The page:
"Spring-In" concert features "random selection" of songs

On April 2, the Arkansas Valley Community Band held their spring concert at the Ed Stafford Theatre of Otero Junior College.

"The theme of this evening's concert - if it may be called a theme - is random selections," said concert narrator Ed Stafford. Some 37 musicians play in the ensemble, in a balance of brass and woodwinds. The two directors, Kevin Beaber (music educator at Crowley County Schools) and Mark Emery (Pueblo Municipal Band director) took it in turn to conduct.

James Curnow's "Fanfare and Flourishes" began the evening - "bombastic," directed Emery to the band   just before they played. Second up was "Yagi-Bushi," an arrangement for the traditional 'song of eight trees' in Japan.

Further geography was represented, with the third number, "Hatikva (The Hope)" - the national anthem of Israel, with lyrics from an 1878 poem - followed by the "Northwest Suite," a 1983 commission for bands that musically conjures Mount Hood, Victoria Island, and Seattle's Space Needle in its movements.

The band's fifth piece, "Zooveniers," also makes use of suggested visual imagery through the sounds of its distinct movements - brassy elephantine trumpeting is an instant example. After came "Pastorale Setting: Llwyn Onn" - behind the Welsh name is a familar folksong, 'The Ash Grove,' as arranged by contemporary band camp educator Brian Hogg.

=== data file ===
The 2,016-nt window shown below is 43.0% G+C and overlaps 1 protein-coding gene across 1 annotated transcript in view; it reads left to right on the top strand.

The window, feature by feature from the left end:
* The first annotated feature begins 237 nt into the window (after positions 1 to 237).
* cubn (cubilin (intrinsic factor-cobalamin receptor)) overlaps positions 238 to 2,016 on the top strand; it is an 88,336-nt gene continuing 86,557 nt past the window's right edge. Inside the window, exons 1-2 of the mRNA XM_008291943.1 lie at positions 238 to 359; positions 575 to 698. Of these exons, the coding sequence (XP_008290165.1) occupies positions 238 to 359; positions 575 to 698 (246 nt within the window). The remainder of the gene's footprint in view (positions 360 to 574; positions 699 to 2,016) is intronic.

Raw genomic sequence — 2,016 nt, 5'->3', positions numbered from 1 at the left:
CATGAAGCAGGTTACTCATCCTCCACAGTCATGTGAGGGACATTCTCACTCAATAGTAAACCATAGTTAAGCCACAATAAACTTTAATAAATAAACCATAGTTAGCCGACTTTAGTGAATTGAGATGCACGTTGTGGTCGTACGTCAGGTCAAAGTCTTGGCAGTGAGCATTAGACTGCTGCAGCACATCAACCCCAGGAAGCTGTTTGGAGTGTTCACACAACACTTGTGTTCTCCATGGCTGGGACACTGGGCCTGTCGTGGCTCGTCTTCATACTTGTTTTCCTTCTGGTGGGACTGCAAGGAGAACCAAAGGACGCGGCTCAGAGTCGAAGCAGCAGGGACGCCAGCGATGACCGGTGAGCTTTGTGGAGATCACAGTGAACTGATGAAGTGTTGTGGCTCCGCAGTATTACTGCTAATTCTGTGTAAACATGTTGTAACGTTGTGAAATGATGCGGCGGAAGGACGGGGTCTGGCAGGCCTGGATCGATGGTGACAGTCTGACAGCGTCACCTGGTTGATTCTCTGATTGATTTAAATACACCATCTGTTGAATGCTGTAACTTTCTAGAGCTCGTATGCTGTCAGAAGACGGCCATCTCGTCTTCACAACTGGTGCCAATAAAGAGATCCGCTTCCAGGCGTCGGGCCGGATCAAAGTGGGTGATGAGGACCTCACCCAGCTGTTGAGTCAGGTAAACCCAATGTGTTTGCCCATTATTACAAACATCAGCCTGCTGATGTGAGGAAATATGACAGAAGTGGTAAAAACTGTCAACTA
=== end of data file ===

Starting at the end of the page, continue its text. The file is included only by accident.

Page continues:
For their penultimate number - Emery had assured the ensemble by then that no encore would be done - they played 1957's "Toccata for Band," by Frank Erickson, "known worldwide for his influence" on the  concert band catalogue. Their formal closer was "Malaguena," which as Stafford related is based on a "very familiar Spanish composition played at the corrida, or bullfight."

In a surprise to those on stage, if not to the receptive audience, a ninth number as encore was played after all - John Phillip Sousa's "The Liberty Bell" march, better known to Monty Python fans as the theme from the BBC's Flying Circus.

The band rehearses at 7 p.m. on Monday nights at the music room of Fowler Elementary School - a good central location, as Stafford mentioned, for an ensemble whose members come from far afield. Anyone who has played an instrument is welcome to come and join in.